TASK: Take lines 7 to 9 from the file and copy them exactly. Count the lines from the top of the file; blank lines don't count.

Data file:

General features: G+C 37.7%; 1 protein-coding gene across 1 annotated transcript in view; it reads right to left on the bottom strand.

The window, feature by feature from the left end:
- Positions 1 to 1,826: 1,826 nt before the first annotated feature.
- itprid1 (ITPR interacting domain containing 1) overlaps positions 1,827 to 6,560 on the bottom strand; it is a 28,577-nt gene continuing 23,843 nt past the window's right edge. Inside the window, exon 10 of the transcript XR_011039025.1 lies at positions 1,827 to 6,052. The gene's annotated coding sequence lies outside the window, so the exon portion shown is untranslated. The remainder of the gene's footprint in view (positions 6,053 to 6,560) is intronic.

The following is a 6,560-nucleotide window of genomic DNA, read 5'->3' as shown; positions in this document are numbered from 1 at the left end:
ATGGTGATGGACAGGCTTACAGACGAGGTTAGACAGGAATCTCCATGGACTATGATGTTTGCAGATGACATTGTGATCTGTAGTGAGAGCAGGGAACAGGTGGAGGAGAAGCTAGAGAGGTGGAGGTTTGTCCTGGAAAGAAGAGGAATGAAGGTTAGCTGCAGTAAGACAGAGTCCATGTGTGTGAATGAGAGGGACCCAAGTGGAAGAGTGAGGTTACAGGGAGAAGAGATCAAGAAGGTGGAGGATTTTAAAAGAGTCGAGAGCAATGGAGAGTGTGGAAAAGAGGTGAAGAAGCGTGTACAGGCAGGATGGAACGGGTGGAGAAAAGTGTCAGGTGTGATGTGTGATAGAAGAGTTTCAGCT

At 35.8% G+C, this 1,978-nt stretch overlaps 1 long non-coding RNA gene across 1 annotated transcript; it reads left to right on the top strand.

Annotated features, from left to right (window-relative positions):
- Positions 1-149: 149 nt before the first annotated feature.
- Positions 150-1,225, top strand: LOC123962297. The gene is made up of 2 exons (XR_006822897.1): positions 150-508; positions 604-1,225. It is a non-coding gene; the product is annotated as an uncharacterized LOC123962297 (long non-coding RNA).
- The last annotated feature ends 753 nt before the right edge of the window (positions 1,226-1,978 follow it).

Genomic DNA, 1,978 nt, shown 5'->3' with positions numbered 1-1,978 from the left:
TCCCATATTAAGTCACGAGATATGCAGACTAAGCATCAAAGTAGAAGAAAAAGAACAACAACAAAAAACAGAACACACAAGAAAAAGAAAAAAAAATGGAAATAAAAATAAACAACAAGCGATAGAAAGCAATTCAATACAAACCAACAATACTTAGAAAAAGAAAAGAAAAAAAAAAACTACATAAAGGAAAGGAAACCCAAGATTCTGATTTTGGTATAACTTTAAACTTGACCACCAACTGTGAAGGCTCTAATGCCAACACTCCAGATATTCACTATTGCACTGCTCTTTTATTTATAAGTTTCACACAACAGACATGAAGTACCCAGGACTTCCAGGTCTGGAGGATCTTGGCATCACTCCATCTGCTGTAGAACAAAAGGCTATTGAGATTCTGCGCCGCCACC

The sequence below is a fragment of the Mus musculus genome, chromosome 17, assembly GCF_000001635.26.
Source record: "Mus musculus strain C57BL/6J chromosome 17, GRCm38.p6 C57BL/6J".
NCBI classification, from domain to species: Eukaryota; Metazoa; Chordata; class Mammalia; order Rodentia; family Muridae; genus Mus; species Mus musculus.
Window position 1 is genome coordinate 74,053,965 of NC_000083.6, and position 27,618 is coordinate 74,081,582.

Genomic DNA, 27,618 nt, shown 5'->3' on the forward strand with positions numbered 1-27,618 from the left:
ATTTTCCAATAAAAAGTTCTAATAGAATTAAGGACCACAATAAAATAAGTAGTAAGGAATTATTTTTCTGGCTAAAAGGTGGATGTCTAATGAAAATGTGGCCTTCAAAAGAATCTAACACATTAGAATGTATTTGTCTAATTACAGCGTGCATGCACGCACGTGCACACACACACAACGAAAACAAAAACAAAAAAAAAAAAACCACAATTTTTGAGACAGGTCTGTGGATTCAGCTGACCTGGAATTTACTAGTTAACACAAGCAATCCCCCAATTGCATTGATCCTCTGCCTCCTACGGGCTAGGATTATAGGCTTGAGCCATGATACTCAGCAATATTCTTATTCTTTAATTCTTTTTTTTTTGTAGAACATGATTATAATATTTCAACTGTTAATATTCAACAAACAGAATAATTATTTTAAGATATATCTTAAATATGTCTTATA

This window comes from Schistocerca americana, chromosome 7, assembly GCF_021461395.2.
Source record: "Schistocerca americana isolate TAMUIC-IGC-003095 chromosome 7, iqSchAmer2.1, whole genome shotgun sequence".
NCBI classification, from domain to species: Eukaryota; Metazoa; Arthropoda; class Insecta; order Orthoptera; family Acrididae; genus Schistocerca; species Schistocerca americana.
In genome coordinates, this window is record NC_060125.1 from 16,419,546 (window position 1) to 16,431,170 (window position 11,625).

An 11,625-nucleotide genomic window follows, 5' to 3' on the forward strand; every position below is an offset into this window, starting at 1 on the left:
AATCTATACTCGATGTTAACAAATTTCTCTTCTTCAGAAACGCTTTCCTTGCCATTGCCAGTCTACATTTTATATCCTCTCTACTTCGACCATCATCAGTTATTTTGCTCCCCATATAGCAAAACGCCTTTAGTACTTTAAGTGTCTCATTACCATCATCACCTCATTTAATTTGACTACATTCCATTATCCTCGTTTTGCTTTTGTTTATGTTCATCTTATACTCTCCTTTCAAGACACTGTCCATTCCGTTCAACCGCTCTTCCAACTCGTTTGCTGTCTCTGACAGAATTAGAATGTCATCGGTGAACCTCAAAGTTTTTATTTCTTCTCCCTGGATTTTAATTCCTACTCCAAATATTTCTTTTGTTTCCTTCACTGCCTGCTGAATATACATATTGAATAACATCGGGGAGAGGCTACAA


At 35.8% G+C, this 1,978-nt stretch overlaps 1 long non-coding RNA gene across 1 annotated transcript; it reads left to right on the top strand.

Annotated features, from left to right (window-relative positions):
- Positions 1-149: 149 nt before the first annotated feature.